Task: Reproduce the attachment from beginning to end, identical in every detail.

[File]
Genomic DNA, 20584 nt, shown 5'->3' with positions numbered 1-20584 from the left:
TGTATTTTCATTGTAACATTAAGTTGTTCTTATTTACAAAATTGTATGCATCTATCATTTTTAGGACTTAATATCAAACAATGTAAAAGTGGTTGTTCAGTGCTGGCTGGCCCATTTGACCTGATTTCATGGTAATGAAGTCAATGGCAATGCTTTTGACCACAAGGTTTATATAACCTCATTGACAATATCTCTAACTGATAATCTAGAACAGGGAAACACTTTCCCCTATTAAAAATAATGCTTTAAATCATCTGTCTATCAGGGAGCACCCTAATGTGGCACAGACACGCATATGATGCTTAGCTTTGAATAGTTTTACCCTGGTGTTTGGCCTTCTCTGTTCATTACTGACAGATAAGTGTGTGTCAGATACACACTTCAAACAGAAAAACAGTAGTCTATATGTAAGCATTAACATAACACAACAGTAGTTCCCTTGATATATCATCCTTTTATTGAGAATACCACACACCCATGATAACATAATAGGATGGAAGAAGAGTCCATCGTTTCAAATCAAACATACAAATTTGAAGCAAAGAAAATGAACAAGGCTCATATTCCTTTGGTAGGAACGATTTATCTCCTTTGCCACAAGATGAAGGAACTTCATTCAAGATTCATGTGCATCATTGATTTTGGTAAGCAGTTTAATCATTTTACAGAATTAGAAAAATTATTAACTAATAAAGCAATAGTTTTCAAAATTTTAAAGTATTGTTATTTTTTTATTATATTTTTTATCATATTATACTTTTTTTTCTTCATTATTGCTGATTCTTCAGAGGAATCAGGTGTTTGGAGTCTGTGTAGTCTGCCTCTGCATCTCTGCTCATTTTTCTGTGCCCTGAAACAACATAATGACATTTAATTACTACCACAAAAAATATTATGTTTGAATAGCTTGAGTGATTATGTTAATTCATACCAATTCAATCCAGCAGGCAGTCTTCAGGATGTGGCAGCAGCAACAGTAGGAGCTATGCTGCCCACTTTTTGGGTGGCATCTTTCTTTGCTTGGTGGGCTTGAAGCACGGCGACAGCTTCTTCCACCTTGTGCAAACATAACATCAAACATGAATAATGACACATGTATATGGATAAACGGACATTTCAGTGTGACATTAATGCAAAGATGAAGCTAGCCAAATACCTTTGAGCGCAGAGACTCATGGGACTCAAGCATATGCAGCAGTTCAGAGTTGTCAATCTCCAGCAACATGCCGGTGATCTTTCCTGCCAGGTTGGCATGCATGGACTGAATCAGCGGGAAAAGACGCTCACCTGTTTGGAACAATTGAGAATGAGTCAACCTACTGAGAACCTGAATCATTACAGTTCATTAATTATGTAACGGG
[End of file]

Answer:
Genomic DNA, 20584 nt, shown 5'->3' with positions numbered 1-20584 from the left:
TGTATTTTCATTGTAACATTAAGTTGTTCTTATTTACAAAATTGTATGCATCTATCATTTTTAGGACTTAATATCAAACAATGTAAAAGTGGTTGTTCAGTGCTGGCTGGCCCATTTGACCTGATTTCATGGTAATGAAGTCAATGGCAATGCTTTTGACCACAAGGTTTATATAACCTCATTGACAATATCTCTAACTGATAATCTAGAACAGGGAAACACTTTCCCCTATTAAAAATAATGCTTTAAATCATCTGTCTATCAGGGAGCACCCTAATGTGGCACAGACACGCATATGATGCTTAGCTTTGAATAGTTTTACCCTGGTGTTTGGCCTTCTCTGTTCATTACTGACAGATAAGTGTGTGTCAGATACACACTTCAAACAGAAAAACAGTAGTCTATATGTAAGCATTAACATAACACAACAGTAGTTCCCTTGATATATCATCCTTTTATTGAGAATACCACACACCCATGATAACATAATAGGATGGAAGAAGAGTCCATCGTTTCAAATCAAACATACAAATTTGAAGCAAAGAAAATGAACAAGGCTCATATTCCTTTGGTAGGAACGATTTATCTCCTTTGCCACAAGATGAAGGAACTTCATTCAAGATTCATGTGCATCATTGATTTTGGTAAGCAGTTTAATCATTTTACAGAATTAGAAAAATTATTAACTAATAAAGCAATAGTTTTCAAAATTTTAAAGTATTGTTATTTTTTTATTATATTTTTTATCATATTATACTTTTTTTTCTTCATTATTGCTGATTCTTCAGAGGAATCAGGTGTTTGGAGTCTGTGTAGTCTGCCTCTGCATCTCTGCTCATTTTTCTGTGCCCTGAAACAACATAATGACATTTAATTACTACCACAAAAAATATTATGTTTGAATAGCTTGAGTGATTATGTTAATTCATACCAATTCAATCCAGCAGGCAGTCTTCAGGATGTGGCAGCAGCAACAGTAGGAGCTATGCTGCCCACTTTTTGGGTGGCATCTTTCTTTGCTTGGTGGGCTTGAAGCACGGCGACAGCTTCTTCCACCTTGTGCAAACATAACATCAAACATGAATAATGACACATGTATATGGATAAACGGACATTTCAGTGTGACATTAATGCAAAGATGAAGCTAGCCAAATACCTTTGAGCGCAGAGACTCATGGGACTCAAGCATATGCAGCAGTTCAGAGTTGTCAATCTCCAGCAACATGCCGGTGATCTTTCCTGCCAGGTTGGCATGCATGGACTGAATCAGCGGGAAAAGACGCTCACCTGTTTGGAACAATTGAGAATGAGTCAACCTACTGAGAACCTGAATCATTACAGTTCATTAATTATGTAACGGG